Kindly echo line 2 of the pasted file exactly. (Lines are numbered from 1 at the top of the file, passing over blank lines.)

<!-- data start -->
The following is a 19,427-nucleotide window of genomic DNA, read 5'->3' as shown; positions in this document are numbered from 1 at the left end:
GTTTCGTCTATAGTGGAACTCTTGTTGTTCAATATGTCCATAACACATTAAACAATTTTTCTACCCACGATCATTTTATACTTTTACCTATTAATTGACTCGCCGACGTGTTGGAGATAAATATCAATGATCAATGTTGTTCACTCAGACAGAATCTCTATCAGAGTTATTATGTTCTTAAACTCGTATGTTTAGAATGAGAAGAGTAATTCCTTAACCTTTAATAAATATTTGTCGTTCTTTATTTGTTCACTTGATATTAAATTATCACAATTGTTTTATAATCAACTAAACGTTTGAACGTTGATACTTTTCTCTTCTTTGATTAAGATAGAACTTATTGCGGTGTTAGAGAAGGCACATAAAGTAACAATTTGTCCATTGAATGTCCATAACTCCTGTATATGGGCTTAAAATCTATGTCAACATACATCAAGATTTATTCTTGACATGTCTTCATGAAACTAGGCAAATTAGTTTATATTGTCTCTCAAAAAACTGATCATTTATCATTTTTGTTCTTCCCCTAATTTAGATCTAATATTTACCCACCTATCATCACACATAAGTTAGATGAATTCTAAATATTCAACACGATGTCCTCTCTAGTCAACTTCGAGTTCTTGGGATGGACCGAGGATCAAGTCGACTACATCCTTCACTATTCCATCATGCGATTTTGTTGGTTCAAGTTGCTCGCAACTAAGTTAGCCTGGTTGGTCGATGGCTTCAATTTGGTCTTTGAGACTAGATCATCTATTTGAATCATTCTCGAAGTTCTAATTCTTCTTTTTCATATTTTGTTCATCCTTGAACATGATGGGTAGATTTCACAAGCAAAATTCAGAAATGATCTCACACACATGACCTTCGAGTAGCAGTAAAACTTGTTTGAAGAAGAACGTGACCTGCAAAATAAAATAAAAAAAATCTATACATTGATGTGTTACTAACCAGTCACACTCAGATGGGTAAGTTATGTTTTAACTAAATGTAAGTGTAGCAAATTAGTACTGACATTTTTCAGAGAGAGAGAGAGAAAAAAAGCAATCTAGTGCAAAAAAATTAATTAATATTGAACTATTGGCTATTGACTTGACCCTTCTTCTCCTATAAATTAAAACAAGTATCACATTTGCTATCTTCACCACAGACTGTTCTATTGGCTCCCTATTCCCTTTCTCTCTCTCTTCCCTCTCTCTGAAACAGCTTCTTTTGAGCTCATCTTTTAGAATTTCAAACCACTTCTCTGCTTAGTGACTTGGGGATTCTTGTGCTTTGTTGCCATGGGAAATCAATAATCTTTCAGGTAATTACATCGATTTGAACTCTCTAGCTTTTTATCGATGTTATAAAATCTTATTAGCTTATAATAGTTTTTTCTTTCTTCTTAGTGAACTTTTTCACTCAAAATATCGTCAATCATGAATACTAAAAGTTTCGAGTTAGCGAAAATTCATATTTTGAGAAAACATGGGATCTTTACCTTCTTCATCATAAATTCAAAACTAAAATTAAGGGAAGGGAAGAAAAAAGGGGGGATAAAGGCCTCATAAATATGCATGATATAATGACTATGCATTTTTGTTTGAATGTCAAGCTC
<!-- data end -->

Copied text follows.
GTTTCGTCTATAGTGGAACTCTTGTTGTTCAATATGTCCATAACACATTAAACAATTTTTCTACCCACGATCATTTTATACTTTTACCTATTAATTGACTCGCCGACGTGTTGGAGATAAATATCAATGATCAATGTTGTTCACTCAGACAGAATCTCTATCAGAGTTATTATGTTCTTAAACTCGTATGTTTAGAATGAGAAGAGTAATTCCTTAACCTTTAATAAATATTTGTCGTTCTTTATTTGTTCACTTGATATTAAATTATCACAATTGTTTTATAATCAACTAAACGTTTGAACGTTGATACTTTTCTCTTCTTTGATTAAGATAGAACTTATTGCGGTGTTAGAGAAGGCACATAAAGTAACAATTTGTCCATTGAATGTCCATAACTCCTGTATATGGGCTTAAAATCTATGTCAACATACATCAAGATTTATTCTTGACATGTCTTCATGAAACTAGGCAAATTAGTTTATATTGTCTCTCAAAAAACTGATCATTTATCATTTTTGTTCTTCCCCTAATTTAGATCTAATATTTACCCACCTATCATCACACATAAGTTAGATGAATTCTAAATATTCAACACGATGTCCTCTCTAGTCAACTTCGAGTTCTTGGGATGGACCGAGGATCAAGTCGACTACATCCTTCACTATTCCATCATGCGATTTTGTTGGTTCAAGTTGCTCGCAACTAAGTTAGCCTGGTTGGTCGATGGCTTCAATTTGGTCTTTGAGACTAGATCATCTATTTGAATCATTCTCGAAGTTCTAATTCTTCTTTTTCATATTTTGTTCATCCTTGAACATGATGGGTAGATTTCACAAGCAAAATTCAGAAATGATCTCACACACATGACCTTCGAGTAGCAGTAAAACTTGTTTGAAGAAGAACGTGACCTGCAAAATAAAATAAAAAAAATCTATACATTGATGTGTTACTAACCAGTCACACTCAGATGGGTAAGTTATGTTTTAACTAAATGTAAGTGTAGCAAATTAGTACTGACATTTTTCAGAGAGAGAGAGAGAAAAAAAGCAATCTAGTGCAAAAAAATTAATTAATATTGAACTATTGGCTATTGACTTGACCCTTCTTCTCCTATAAATTAAAACAAGTATCACATTTGCTATCTTCACCACAGACTGTTCTATTGGCTCCCTATTCCCTTTCTCTCTCTCTTCCCTCTCTCTGAAACAGCTTCTTTTGAGCTCATCTTTTAGAATTTCAAACCACTTCTCTGCTTAGTGACTTGGGGATTCTTGTGCTTTGTTGCCATGGGAAATCAATAATCTTTCAGGTAATTACATCGATTTGAACTCTCTAGCTTTTTATCGATGTTATAAAATCTTATTAGCTTATAATAGTTTTTTCTTTCTTCTTAGTGAACTTTTTCACTCAAAATATCGTCAATCATGAATACTAAAAGTTTCGAGTTAGCGAAAATTCATATTTTGAGAAAACATGGGATCTTTACCTTCTTCATCATAAATTCAAAACTAAAATTAAGGGAAGGGAAGAAAAAAGGGGGGATAAAGGCCTCATAAATATGCATGATATAATGACTATGCATTTTTGTTTGAATGTCAAGCTC